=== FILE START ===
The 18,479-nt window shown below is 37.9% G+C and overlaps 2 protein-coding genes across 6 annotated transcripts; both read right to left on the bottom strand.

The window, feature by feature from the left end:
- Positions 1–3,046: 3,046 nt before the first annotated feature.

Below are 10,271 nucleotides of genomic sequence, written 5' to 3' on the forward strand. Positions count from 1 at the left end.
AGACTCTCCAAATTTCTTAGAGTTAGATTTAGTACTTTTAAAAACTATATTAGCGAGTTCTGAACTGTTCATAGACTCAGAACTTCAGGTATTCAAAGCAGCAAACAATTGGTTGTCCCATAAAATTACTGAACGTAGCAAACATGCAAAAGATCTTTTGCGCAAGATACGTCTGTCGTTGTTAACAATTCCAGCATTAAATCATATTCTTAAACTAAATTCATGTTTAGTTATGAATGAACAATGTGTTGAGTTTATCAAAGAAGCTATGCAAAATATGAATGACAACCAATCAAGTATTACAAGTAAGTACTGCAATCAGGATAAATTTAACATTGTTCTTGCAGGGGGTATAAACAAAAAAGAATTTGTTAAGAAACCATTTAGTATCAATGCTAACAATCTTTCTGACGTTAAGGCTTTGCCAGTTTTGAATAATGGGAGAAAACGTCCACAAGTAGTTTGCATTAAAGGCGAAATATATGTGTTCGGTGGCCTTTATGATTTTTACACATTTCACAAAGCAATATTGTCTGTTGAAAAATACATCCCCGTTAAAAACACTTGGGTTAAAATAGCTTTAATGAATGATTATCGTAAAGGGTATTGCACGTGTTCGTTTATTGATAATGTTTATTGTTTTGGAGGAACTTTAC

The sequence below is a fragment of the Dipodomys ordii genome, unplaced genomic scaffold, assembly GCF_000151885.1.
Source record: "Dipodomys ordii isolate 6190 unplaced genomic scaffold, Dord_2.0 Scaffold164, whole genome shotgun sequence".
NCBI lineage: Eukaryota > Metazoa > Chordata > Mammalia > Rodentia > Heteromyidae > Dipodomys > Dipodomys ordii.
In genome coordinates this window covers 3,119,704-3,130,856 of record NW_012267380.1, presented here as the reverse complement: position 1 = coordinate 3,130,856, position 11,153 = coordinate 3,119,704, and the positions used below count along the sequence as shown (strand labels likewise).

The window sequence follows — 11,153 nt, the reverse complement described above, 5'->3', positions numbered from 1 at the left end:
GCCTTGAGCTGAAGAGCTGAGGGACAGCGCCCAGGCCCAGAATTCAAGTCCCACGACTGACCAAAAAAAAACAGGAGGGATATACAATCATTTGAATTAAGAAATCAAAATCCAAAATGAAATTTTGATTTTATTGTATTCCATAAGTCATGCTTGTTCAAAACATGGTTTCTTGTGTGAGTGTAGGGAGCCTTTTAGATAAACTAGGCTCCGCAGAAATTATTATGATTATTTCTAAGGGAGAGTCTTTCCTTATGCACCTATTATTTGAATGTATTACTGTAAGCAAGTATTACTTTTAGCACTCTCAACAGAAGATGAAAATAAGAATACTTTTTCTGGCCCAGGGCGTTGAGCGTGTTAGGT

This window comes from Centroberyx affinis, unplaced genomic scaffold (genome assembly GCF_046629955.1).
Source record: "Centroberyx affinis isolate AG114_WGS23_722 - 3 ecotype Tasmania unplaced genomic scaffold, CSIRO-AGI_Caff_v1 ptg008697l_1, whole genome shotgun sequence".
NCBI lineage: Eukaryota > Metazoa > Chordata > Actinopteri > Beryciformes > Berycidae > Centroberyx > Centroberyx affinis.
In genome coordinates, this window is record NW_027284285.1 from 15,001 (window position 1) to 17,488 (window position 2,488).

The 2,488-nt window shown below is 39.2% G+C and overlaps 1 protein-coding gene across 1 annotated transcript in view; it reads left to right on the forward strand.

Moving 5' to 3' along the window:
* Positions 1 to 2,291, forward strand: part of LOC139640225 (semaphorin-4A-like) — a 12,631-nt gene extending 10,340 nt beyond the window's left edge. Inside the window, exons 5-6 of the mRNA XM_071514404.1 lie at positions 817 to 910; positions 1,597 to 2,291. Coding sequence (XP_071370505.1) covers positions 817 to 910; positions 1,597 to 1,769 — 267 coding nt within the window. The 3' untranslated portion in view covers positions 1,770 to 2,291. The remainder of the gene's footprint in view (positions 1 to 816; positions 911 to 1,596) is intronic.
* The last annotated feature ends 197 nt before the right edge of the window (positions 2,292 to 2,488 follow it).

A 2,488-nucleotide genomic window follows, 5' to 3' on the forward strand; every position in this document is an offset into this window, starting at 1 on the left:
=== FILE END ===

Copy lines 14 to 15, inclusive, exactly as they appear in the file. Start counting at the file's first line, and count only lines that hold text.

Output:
NCBI lineage: Eukaryota > Metazoa > Chordata > Actinopteri > Beryciformes > Berycidae > Centroberyx > Centroberyx affinis.
In genome coordinates, this window is record NW_027284285.1 from 15,001 (window position 1) to 17,488 (window position 2,488).